Mc Lean, Rogers fighting to survive in a man’s game

By Iva Wharton

Resuscitating female football at the junior level is a hard task according to Roxanne Keith, coach of Pele’s under-13 female team.
Keith said they have to compete with other sporting disciplines, chores and education.
But, she said, although Pele has defied the odds, the club  still has a far way to go.

At the under-13 level there are no competitive football for girls, because of the absence of such teams, Keith stated.

“We hoping, we sending out the word, we speak with other teams and ask them to get girls, because I want our team to function. I myself used to play football and I would be glad to see this team young team develop so in another couple of years we would have a strong women’s team,” says Keith.

Pele’s U-11 football team with Allisha Mc Lean and Izannah Rogers at far right.

She said the only football her girls are allowed to play, are practice or friendly matches. The practice matches, she said, are usually to assist the under-13 and under-11 male teams to prepare for competitions. There are instances where they may even play as a mixed team.

Yesterday was one such occasion and there were two girls on the team; Allisha McLean and Izannah Rogers. They were playing a friendly match against rival club Santos.

McLean and Rogers 10  and 13-years-old respectively said they love the sport and have dreams of one day playing competitively nationally and internationally. McLean is a defender while Rogers is a striker.

Keith said her main concern is that they girls may become discouraged and leave the sport, because of lack of competitive football at their level. But she continues to be hopeful that things will change for the better in the near future.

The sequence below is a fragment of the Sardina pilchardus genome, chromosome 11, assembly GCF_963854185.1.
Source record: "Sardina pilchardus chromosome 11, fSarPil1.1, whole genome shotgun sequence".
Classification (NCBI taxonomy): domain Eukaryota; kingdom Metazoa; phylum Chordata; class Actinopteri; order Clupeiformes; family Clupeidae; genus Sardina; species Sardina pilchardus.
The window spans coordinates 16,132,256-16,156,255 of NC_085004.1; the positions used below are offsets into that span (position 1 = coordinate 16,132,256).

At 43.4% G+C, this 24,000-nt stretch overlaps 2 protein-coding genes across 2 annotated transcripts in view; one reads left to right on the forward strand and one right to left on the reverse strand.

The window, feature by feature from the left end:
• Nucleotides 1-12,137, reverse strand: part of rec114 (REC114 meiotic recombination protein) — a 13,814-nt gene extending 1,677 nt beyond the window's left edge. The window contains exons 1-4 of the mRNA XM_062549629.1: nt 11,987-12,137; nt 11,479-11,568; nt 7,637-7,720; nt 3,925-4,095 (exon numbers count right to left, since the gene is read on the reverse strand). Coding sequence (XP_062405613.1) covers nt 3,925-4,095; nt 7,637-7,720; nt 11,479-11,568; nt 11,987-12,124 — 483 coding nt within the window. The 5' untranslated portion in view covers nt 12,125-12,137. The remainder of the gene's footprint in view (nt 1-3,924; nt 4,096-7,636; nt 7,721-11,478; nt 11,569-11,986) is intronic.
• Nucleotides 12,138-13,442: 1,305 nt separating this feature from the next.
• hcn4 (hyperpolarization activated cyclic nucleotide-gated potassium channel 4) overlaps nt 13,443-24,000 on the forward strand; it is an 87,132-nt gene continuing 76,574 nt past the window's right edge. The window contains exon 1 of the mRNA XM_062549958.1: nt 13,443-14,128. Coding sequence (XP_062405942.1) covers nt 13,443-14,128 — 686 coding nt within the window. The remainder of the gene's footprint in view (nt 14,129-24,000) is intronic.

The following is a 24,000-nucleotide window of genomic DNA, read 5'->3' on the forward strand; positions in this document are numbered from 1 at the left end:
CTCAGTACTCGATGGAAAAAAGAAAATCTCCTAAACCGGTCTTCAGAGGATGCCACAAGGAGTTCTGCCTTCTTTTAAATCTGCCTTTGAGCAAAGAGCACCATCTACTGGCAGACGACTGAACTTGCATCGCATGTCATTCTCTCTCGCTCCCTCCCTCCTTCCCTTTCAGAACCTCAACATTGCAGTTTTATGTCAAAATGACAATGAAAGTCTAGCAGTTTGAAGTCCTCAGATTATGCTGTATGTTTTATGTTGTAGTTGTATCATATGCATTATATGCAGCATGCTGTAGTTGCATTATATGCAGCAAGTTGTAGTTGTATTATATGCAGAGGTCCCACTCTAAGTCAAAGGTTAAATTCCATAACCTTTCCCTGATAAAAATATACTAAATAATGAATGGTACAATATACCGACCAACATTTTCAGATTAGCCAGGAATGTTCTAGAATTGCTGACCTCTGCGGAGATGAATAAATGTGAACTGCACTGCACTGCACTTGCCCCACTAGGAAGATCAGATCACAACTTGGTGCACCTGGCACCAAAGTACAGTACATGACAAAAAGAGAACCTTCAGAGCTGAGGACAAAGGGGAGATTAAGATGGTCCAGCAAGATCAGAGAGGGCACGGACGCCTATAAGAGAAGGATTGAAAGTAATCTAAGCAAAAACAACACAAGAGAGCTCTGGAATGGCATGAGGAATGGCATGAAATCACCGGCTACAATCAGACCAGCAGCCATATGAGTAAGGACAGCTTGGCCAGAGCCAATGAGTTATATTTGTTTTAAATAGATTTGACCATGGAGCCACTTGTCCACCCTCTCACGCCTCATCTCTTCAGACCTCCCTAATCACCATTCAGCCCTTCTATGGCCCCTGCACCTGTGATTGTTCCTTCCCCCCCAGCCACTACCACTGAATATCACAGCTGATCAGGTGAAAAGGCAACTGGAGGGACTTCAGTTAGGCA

She said, she is in contact with  two other coaches, who are forming female teams at the under-13 level. But they don’t have the complement to enter competitions.
Keith believes that the girls are coping quite well as they seem to have a love for the sport. “I told them they got be up to the task, football is a contact sport, it’s a man’s game and if they want to play they go to be able to fit in, but they fit in quite well.”

The 15 players on the team were drawn from a mini-camp which the club ran during the Easter holidays.
Most of the girls, she said, came knowing the basics, while others had to be taught the basics. She said the girls either have relatives who are still a part of or were involved in the sport.

Bucking the odds! Allisha Mc Lean, left and Izannah Rogers.

One of the challenges she alluded to was indiscipline, “We had a lot, we had to suspend them for discipline. As you know soccer is a disciplined sport and some of them are not ready for the discipline,” she said.

Those suspended should be back playing football in three weeks.
Striking a balance between football and education is an important aspect of the girls’ involvement in the sport. It is for that reason Keith said that regular checks are made with parents and schools to ensure that the girls’ academic performances are satisfactory. That, Keith said, will determine whether they make the team or not.

A few of the girls would be writing the grade six examinations next year and their practice schedule has been reduced to one day. The team trains twice per week in the National Park.

That, she said, should give them enough time to focus on their education.
Keith, a former footballer, said she left the sport after her first child was born. Two of her five children were involved in the sport, but only one still plays professionally and that is Konata Mannings. Mannings plays for Alpha United Football Club.

Keith said she started competitive football at the age of 13, but stopped when she started making babies.

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